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Ballinrobe show hits high notes

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OPENING SHOW Michael Coen (Professor Henry Higgins) and Ailbhe Doherty (Eliza Doolittle) are pictured during Sunday’s matinee performance of ‘My Fair Lady’ by Ballinrobe Musical Society.  Pic: Michael McLaughlin

Review
Mike Finnerty

THE decision of Ballinrobe Musical Society to stage ‘My Fair Lady’ this year seems to have been an inspired one, based on the reaction of a full house to the opening night’s brilliant performance on Sunday.
The cast and crew of the popular South Mayo society are no strangers to standing ovations over the years, and they were fully deserving of the audience’s appreciation this time around too.
Twenty-five years on from the society’s last production of the timeless classic, the class of 2018 put on quite a show with Ailbhe Doherty (Eliza Doolittle), the name on everybody’s lips after the talented teenager delivered a virtuoso performance.
The 18 year-old Leaving Cert student from Clonbur belied her tender years as she captivated the audience with her beautiful voice and nerveless all-round display.
The ‘double act’ of Michael Coen (Professor Henry Higgins) and Richard Crumlish (Colonel Pickering) also dovetailed superbly and struck up a cracking partnership.
Coen’s versatility never ceases to amaze and his portrayal of Eliza’s emotionally-detached mentor, and eloquence of his exhausting dialogue, was as impressive as it was authentic.
He also treated us to a string of songs that showcased his distinctive voice and is now, unquestionably, the Society’s ‘Mr Consistent’.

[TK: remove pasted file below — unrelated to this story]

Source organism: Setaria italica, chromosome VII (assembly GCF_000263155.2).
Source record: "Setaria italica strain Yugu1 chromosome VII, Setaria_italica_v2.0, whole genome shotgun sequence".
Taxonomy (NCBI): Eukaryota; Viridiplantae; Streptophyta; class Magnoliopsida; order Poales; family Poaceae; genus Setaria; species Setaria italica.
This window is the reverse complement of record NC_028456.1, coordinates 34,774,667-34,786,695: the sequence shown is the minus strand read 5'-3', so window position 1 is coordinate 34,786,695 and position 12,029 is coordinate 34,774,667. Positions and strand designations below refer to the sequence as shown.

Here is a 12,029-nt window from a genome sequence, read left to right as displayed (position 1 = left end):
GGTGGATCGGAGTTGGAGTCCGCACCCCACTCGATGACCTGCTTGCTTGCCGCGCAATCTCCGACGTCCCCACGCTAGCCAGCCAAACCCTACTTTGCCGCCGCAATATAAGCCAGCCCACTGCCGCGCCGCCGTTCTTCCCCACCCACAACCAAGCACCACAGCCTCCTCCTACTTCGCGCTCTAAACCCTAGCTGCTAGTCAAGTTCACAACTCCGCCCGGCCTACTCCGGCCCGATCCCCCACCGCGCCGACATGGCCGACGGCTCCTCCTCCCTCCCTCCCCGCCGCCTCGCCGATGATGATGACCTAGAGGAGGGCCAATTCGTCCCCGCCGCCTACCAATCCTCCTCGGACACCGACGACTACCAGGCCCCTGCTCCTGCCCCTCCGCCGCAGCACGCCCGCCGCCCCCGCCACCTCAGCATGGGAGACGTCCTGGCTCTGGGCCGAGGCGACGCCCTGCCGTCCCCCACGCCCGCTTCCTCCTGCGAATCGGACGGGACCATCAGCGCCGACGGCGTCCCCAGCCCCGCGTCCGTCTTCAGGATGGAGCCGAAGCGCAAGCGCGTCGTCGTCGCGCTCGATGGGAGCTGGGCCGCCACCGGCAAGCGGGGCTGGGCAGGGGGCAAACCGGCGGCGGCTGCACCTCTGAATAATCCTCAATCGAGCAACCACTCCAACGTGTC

The comic turn was provided by Niall Conway (Alfred P Doolittle) who played the part of a larger-than-life Londoner terrifically well, and stole every scene he was in.
His cockney accent wouldn’t have been out of place in an episode of ‘Eastenders’ and Conway’s rendition of ‘Get Me To The Church On Time’ was worth the admission price alone! John Byrne (Freddy Eysnford-Hill), Ronan Egan (Jamie) and Donna Ruane (Mrs Higgins) also caught the eye and the ear.
So too did society stalwarts Michael Sweeney (Harry) and Siobhan Campbell (Mrs Pearce) who put their own distinctive stamp on their roles.
The large chorus groups weren’t found wanting either with Mike Ansbro, John Conroy, Tom Byrne and Ciaran Hennelly front and centre when it came to singing and dancing.
Likewise, Collette Concannon, Catherine Conway and Aileen Feely.
There’s no doubt that the return of some familiar faces from musicals past (like Gerry Hughes, Eugene O’Malley, Noel Ansbro, Tony Walkin Snr, Roddy Moran and Assumpta Quinn) was a reminder of what makes Ballinrobe Musical Society so special.
The camaraderie among the cast and crew was palpable, with months of hard work paying off in spades.
Meanwhile, scenic artist Michelle Conroy had done a magnificent job while stage manager John O’Shea and his crew, along with set construction manager, Kenneth McCarthy, delivered the goods as always with a compact and slick set.
The experience and craft of Peter Kennedy (Director), Finola Higgins (Musical Director) and Aoife McClafferty (Choreographer) was also evident from start to finish.
And, like always, Ballinrobe Musical Society weren’t found wanting when it came to the hosting and presentation side of things.
Their experienced ‘Front of House’ staff were professionalism personified (led by their evergreen manager, Seán Costello Snr) while a huge team of volunteers and professionals worked diligently behind the scenes to make sure everything ran like clockwork.
Our advice? Try and snap up some of the remaining tickets for one of the shows this week.‘My Fair Lady’ runs until Saturday night at Ballinrobe Community School.
All concerned can take a bow!

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